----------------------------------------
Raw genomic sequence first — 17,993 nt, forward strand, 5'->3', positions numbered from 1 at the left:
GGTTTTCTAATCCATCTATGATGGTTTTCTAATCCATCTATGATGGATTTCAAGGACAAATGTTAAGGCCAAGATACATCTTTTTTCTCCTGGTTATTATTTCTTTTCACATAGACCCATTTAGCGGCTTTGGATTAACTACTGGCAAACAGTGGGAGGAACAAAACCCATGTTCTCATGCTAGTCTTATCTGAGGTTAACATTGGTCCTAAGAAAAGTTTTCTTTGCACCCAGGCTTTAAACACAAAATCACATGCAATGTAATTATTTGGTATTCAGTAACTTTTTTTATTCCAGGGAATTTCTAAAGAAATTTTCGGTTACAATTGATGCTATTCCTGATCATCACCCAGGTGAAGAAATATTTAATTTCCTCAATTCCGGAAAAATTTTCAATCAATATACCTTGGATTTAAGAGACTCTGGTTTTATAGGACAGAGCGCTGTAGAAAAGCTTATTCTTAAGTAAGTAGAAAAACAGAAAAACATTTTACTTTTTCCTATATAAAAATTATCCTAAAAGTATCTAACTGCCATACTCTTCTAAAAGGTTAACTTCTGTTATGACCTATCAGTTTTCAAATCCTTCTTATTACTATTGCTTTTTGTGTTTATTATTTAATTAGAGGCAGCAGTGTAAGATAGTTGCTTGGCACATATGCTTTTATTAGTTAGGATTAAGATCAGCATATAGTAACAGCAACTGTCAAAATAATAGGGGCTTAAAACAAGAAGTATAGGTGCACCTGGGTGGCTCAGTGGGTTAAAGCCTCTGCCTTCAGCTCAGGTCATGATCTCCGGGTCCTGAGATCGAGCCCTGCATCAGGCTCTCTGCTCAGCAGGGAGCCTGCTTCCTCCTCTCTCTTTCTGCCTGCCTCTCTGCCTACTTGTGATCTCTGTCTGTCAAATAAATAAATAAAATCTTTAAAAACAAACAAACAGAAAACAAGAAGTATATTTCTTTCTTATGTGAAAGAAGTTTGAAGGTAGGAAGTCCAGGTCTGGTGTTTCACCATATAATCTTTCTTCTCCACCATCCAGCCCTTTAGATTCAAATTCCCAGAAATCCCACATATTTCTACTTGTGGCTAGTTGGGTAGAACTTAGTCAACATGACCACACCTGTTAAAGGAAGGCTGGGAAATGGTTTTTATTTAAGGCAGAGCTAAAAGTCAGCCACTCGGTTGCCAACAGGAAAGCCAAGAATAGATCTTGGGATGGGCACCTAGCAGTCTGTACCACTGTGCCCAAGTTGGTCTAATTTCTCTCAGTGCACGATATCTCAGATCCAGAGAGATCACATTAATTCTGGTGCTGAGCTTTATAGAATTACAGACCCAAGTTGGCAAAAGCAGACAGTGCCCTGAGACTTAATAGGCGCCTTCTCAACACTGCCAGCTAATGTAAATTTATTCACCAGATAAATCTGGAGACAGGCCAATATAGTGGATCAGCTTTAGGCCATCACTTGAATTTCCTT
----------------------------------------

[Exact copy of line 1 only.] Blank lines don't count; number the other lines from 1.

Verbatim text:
Raw genomic sequence first — 17,993 nt, forward strand, 5'->3', positions numbered from 1 at the left: